Have you ever listened to a song, and be deluged by memories associated with it?
There are certain songs that will always remind of certain things. Amy Winehouse reminds me of my time in Prague, for I listened to a lot of it whilst there. The grey streets and grey looks of people staring across you on the tramvaj will always evoke the soulful tunes of the late musical talent.
Particular albums of Japanese electronic artist, Fantastic Plastic Machine, brings about images of my time in Munich and Vienna.
Songs from Chinese pop singer Faye Wong reminds me of this one friend whom I, of my own stupidity, did something cringe-worthy, and we’re no longer friends. We talked about how Faye Wong is one of his favourite singers. I can’t listen to her songs without being reminded of how dumb I had been.
Music is not something that is merely heard with the ears, but seen by the mind and felt by the heart. All it takes is music to remember memories, to feel emotions, to affect judgement (BrE. AmE uses ‘Judgment’). Just as diaries hold your memories for posterity, we are just as able to meaningfully code data into the tunes and lyrics of music.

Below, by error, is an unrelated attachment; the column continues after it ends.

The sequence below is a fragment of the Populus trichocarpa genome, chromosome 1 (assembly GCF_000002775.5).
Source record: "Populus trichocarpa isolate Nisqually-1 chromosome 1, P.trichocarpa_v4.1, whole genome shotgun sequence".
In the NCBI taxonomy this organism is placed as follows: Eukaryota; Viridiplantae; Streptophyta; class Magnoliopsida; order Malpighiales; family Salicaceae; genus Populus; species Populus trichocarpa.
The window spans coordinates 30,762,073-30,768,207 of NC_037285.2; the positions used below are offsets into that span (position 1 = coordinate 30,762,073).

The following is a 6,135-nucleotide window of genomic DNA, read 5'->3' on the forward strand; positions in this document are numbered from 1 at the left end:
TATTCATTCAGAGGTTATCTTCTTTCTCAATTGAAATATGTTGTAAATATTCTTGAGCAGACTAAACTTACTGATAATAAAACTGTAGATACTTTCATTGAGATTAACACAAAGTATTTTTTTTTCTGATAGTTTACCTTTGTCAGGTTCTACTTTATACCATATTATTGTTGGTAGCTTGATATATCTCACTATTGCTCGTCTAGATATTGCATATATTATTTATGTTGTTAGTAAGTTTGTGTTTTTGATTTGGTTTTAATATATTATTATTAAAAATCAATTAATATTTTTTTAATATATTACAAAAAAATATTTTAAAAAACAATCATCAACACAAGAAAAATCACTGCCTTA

It is said that Socrates used different locations of his home to memorise his oratories, by assigning a word or fact to a specific object or feature of his home. Likewise, I think tunes, rhythm and lyric can achieve the same storage effect.
Losing these memories, on the other hand, seem a lot harder. How does one consciously forget a tune? When one hears it, recollection of it is instantaneous. Plus, many memories imprinted onto music are done so subconsciously — perhaps an incident happened while you’re listening to the tune, but it is seldom a concerted effort. This makes losing that memory more difficult.
Be wary of musical memories, they have ways of nesting in your head.